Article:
Woman holding taut a guy line attached to a tent
Make sure you have enough cord length before tying the guy line to the guy line loop and attaching any tensioners!

2. Stake or Peg Out Each Guy Line

Hammer or stomp the stake into the ground at a 45-degree angle facing away from your tent. Attach the loop of the guyline to the stake. If the ground is hard or you are out of stakes, tree roots, sticks, or a heavy rock can also be used as a tie-down point.

3. Adjust the Tension

Tighten the guy line to create taut walls, ideally tensioning each line incrementally so you have equal tension on each line.

Tensioners make it easy to adjust tension without tying knots. If your lines don’t have tensioners, you can use a simple taut-line hitch or clove hitch to attach the line to the stake – both are easy to tie and adjust. Don’t know these knots? Check out 12 Essential Camping Knots.

Example of a taut-line hitch camping knot infographic
Example of a taut-line hitch camping knot

How to Make Your Own Guy Lines (or Spares)

Most camping tents come with guy line cord, tensioners, and stakes. If you need to purchase these items separately, there are a few key considerations. 

Depending on the size of your tent, you’ll need anywhere from 10-20 yards of paracord – around 1.5 mm thickness is best. Keep in mind the rope may easily blend in with the background, so bright neon colors and reflective tags are recommended to prevent tripping.

It is worth splurging on a few titanium or heavy-duty stakes. Often the ones included at purchase will bend at the first collision with an underground rock, and never properly drive into the ground again unless the soil is very soft.

Tensioners made of metal such as these will last a bit longer and are less likely to break than those made of plastic. 

Happy Camping!

You may have gotten this far and been thinking “But what if the forecast is totally clear?”

There are, of course, situations where the guy lines matter more than others. After all, on a clear summer night at a favorite campground, we all love forgoing the rain fly for better stargazing. However, at higher elevations or in the wilderness, weather can be unpredictable and it’s better to err on the side of caution.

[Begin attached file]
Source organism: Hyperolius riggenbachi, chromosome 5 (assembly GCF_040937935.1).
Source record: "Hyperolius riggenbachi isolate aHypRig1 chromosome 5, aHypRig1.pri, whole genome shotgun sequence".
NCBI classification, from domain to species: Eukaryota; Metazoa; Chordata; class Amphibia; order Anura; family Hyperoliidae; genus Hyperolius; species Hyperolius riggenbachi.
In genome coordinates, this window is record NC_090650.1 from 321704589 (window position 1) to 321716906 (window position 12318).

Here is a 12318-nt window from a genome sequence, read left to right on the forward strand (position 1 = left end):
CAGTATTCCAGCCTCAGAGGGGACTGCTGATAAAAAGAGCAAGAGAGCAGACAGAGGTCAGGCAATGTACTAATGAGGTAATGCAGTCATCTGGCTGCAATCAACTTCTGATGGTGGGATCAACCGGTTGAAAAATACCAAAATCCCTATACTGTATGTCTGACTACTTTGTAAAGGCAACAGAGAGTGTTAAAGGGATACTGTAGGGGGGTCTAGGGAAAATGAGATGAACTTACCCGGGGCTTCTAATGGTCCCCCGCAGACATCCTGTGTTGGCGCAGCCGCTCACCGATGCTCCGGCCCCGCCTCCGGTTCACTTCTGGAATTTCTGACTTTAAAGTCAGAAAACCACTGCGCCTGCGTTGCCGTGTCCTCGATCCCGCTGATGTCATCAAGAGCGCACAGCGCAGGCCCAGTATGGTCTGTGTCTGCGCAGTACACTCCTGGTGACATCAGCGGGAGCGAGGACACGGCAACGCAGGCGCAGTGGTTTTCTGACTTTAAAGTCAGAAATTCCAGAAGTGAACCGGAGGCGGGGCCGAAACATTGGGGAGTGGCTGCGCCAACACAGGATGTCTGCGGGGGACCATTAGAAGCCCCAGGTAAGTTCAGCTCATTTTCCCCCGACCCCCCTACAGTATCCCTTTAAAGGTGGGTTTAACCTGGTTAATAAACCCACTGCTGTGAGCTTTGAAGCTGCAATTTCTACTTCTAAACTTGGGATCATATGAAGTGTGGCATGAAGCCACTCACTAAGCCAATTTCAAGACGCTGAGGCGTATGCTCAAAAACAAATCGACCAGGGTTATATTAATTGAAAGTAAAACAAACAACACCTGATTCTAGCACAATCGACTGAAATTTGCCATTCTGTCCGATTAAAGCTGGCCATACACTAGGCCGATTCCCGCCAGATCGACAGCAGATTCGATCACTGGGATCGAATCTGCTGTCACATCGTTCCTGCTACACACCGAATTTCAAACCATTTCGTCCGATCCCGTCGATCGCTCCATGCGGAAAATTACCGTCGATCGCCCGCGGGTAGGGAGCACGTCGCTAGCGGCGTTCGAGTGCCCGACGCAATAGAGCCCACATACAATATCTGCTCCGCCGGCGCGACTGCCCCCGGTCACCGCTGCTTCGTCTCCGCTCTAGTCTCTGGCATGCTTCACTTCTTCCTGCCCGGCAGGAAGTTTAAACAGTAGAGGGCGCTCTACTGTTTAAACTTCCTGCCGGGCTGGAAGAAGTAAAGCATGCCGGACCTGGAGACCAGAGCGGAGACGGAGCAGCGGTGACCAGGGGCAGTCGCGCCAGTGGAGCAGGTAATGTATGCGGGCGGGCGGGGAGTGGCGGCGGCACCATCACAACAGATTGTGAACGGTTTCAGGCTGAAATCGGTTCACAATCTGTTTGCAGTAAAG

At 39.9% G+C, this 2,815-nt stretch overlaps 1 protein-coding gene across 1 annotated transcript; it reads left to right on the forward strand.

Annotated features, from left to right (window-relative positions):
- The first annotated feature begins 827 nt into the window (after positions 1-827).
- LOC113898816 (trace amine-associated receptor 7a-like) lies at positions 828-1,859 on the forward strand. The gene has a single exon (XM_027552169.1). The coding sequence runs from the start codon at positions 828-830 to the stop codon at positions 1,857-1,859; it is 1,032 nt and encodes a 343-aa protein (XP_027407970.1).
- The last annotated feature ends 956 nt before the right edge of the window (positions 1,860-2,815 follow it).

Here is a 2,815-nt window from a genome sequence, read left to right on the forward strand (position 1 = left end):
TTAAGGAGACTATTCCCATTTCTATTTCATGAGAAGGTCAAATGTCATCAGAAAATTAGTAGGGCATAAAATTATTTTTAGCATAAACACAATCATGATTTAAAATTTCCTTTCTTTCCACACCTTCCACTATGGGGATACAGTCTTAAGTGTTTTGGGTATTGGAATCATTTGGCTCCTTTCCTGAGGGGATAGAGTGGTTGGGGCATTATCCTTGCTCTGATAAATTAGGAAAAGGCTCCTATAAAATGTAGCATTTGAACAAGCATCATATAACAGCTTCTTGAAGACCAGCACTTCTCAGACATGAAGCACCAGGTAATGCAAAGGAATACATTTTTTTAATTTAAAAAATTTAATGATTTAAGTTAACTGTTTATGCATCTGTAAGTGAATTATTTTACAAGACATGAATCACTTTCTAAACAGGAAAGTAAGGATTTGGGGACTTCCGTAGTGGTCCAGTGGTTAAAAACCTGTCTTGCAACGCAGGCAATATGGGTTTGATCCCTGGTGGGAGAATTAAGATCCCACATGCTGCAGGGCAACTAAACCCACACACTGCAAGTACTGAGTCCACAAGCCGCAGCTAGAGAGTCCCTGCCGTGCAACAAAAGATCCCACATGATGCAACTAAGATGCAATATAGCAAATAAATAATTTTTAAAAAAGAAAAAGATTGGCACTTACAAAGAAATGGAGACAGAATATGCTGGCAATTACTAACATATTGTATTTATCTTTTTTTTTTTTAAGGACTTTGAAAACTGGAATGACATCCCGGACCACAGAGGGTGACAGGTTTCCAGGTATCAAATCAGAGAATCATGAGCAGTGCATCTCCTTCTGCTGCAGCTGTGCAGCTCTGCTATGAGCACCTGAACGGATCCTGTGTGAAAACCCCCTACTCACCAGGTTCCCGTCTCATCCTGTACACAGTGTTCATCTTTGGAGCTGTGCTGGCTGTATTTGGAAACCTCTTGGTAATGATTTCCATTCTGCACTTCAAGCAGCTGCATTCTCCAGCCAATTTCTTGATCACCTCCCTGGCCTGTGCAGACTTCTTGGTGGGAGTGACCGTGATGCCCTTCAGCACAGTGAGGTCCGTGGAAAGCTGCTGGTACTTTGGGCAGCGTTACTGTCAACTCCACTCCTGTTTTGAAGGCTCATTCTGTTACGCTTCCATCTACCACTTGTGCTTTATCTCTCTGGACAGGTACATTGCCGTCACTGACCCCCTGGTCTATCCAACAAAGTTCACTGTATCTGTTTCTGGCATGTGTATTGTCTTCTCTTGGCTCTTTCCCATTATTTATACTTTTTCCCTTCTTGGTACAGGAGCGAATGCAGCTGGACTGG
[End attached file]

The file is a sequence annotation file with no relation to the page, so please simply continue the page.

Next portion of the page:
How did you like our article? If you found it useful, let us know in the comments box below! And, as always, feel free to share this post with your friends so they know how to use tent guy lines as well!

Last update on 2024-05-22 / Affiliate links / Images from Amazon Product Advertising API

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Emily Trostel Avatar

Emily is an adventure travel professional, writer, and former educator. Growing up in northeastern Pennsylvania, Emily’s wanderlust and love for the outdoors took hold early—she was a total summer camp kid, and spent four semesters studying abroad in college.

After moving to Wyoming to earn her MFA, she spent the next few years backpacking, hiking, and rock climbing throughout the western United States while working as an English teacher, outdoor educator, and trip leader.

Now based in Vermont with her wife and three dogs, Emily has combined her passion for travel and the outdoors into a career – she scouts and develops hiking trips around the world, including the Camino de Santiago, Peru’s Sacred Valley, and throughout the Alps. She also loves food, wine, literature, and open water swimming, and will always say yes to hot springs, saunas, and bluegrass music.